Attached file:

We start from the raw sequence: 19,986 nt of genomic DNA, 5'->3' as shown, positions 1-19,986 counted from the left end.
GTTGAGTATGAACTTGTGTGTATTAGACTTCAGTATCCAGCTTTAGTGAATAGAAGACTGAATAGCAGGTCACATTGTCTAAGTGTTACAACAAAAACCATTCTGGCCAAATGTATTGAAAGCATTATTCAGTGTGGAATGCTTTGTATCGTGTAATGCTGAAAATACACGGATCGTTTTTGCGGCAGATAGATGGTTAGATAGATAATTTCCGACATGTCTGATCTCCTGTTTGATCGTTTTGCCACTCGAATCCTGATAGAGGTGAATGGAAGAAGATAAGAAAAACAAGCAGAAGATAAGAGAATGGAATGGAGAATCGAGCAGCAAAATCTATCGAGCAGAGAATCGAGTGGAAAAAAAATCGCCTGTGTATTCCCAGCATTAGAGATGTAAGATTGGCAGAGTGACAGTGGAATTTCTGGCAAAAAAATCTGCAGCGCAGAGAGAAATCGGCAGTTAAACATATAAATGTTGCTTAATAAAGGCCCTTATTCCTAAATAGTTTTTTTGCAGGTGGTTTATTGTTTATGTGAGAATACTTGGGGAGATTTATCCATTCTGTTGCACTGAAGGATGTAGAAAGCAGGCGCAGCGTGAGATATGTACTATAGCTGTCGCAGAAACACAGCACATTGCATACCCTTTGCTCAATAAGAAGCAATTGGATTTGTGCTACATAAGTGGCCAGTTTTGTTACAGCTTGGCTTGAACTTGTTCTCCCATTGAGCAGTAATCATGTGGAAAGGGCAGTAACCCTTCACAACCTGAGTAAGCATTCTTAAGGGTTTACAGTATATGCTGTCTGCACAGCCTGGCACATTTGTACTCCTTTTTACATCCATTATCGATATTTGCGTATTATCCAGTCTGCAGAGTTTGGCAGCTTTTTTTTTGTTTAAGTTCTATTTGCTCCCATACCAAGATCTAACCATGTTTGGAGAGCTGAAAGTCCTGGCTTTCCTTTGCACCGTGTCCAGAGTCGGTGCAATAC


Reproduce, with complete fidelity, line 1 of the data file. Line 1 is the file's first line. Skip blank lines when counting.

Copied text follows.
We start from the raw sequence: 19,986 nt of genomic DNA, 5'->3' as shown, positions 1-19,986 counted from the left end.